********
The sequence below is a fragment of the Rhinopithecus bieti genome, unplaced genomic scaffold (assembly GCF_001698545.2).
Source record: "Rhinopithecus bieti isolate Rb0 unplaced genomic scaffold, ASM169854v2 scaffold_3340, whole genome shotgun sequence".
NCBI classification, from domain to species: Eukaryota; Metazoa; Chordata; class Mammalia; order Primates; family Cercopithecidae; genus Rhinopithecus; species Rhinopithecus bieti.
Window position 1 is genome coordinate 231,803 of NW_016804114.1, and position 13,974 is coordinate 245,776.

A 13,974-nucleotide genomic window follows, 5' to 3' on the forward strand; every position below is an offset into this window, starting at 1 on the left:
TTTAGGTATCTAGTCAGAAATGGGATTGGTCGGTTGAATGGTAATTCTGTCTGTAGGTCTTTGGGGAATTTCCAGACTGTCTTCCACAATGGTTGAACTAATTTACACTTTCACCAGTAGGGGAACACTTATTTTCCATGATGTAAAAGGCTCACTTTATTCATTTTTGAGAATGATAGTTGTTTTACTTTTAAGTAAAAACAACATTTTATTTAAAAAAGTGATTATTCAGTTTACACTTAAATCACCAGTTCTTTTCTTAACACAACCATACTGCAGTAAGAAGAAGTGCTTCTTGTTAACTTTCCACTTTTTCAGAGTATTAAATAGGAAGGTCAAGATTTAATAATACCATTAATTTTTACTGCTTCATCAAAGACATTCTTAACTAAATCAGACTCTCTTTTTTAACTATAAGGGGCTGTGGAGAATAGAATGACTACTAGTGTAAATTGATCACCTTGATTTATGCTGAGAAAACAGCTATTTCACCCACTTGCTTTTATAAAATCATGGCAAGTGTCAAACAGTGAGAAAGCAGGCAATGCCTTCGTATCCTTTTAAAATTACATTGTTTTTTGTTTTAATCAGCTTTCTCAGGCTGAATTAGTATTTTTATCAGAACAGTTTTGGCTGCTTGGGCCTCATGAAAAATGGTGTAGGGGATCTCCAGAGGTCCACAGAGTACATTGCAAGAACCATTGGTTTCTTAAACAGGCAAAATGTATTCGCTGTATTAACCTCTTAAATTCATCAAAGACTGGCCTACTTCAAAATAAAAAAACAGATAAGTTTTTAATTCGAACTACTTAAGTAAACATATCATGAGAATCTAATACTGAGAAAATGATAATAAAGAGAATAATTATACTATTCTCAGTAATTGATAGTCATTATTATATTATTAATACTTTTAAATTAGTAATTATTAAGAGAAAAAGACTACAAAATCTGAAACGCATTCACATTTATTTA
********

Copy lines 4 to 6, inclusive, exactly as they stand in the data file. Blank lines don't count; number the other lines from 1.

Window position 1 is genome coordinate 231,803 of NW_016804114.1, and position 13,974 is coordinate 245,776.

A 13,974-nucleotide genomic window follows, 5' to 3' on the forward strand; every position below is an offset into this window, starting at 1 on the left:
TTTAGGTATCTAGTCAGAAATGGGATTGGTCGGTTGAATGGTAATTCTGTCTGTAGGTCTTTGGGGAATTTCCAGACTGTCTTCCACAATGGTTGAACTAATTTACACTTTCACCAGTAGGGGAACACTTATTTTCCATGATGTAAAAGGCTCACTTTATTCATTTTTGAGAATGATAGTTGTTTTACTTTTAAGTAAAAACAACATTTTATTTAAAAAAGTGATTATTCAGTTTACACTTAAATCACCAGTTCTTTTCTTAACACAACCATACTGCAGTAAGAAGAAGTGCTTCTTGTTAACTTTCCACTTTTTCAGAGTATTAAATAGGAAGGTCAAGATTTAATAATACCATTAATTTTTACTGCTTCATCAAAGACATTCTTAACTAAATCAGACTCTCTTTTTTAACTATAAGGGGCTGTGGAGAATAGAATGACTACTAGTGTAAATTGATCACCTTGATTTATGCTGAGAAAACAGCTATTTCACCCACTTGCTTTTATAAAATCATGGCAAGTGTCAAACAGTGAGAAAGCAGGCAATGCCTTCGTATCCTTTTAAAATTACATTGTTTTTTGTTTTAATCAGCTTTCTCAGGCTGAATTAGTATTTTTATCAGAACAGTTTTGGCTGCTTGGGCCTCATGAAAAATGGTGTAGGGGATCTCCAGAGGTCCACAGAGTACATTGCAAGAACCATTGGTTTCTTAAACAGGCAAAATGTATTCGCTGTATTAACCTCTTAAATTCATCAAAGACTGGCCTACTTCAAAATAAAAAAACAGATAAGTTTTTAATTCGAACTACTTAAGTAAACATATCATGAGAATCTAATACTGAGAAAATGATAATAAAGAGAATAATTATACTATTCTCAGTAATTGATAGTCATTATTATATTATTAATACTTTTAAATTAGTAATTATTAAGAGAAAAAGACTACAAAATCTGAAACGCATTCACATTTATTTA